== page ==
2 Beloved Therapy Pigs Found Beaten to Death in Kentucky: 'We Are Hurt, Angry, Sad, Lost'
The pigs, Pygrawk and Honey, were used as therapy pigs in places like hospitals and nursing homes
A Kentucky woman is on the hunt for a “sadistic” killer after she says her two beloved therapy pigs were brutally murdered.
Sunnie Howell went to an anniversary dinner with her husband last week, leaving her three pigs — Pygrawk, Honey and Gypsy — locked in a shed in her backyard, she told local Fox affiliate WDRB.
But when she returned, she discovered the shed door’s latches had been unlocked – and Pygrawk and Honey dead.
“We realized her eye socket had been smashed, and she had blood coming out of her ear,” Howell told local CBS affiliate WLKY of the animals’ injuries. “It looked like he had been bludgeoned with something, maybe a sledgehammer or something.”
Gypsy was unharmed, but suffered some slight bruising, and remains in a funk without her fellow potbellies.
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“She stays depressed when she’s out there by herself,” Howell said. “She hides underneath the house sometimes.”
According to Howell, Pygrawk and Honey were fixtures within the community, and were frequently used as therapy pigs in places like hospitals and nursing homes.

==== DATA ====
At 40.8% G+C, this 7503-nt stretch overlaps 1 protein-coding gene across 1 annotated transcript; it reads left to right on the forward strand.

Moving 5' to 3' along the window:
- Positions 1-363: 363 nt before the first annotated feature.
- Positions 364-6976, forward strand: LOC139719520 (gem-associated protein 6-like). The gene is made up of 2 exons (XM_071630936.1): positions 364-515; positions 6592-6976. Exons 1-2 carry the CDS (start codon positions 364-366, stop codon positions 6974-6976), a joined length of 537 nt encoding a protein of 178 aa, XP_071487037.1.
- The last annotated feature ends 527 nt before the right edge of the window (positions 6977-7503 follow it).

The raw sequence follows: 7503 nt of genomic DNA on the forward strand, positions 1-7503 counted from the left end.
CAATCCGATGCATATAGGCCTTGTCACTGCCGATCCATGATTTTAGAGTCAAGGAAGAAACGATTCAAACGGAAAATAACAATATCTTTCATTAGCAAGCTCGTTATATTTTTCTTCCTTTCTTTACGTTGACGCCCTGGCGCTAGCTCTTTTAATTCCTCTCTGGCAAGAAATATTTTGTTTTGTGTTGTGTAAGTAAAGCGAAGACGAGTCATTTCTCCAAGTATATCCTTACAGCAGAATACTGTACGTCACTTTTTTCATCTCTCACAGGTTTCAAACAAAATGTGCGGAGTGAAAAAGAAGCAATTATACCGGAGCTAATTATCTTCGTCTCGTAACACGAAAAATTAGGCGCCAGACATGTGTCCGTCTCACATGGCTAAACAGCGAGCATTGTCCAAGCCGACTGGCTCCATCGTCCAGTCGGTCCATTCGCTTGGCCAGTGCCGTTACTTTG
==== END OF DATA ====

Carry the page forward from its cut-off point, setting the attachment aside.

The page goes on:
“These pigs were here to love people and be loved, and that was their only job: to be loved,” she told WLKY.
Howell has filed a report with the Bullitt County Sheriff’s Office to try and find the culprit, and has also raised more than $1,300 as a reward for anyone with information leading to an arrest.
“If it’s not one person doing this, then we have several sick, sadistic people,” she told local NBC affiliate WAVE.
The Bullitt County Sheriff’s Office did not immediately return PEOPLE’s request for comment.
“We never expected to be put in the position that we are in now. We never expected to lose our babies like this. We never knew we could feel such an array of emotions all at once,” Howell wrote on Facebook Wednesday. “I am going to be focusing on our family, Gypsy, and I intend to get back into my normal routine as soon as possible.”
She continued, “We do not want the negativity to change how we are and who we are. Yes we are hurt, angry, sad, lost, and a number of other emotions. We will still have to continue on with our day to day.”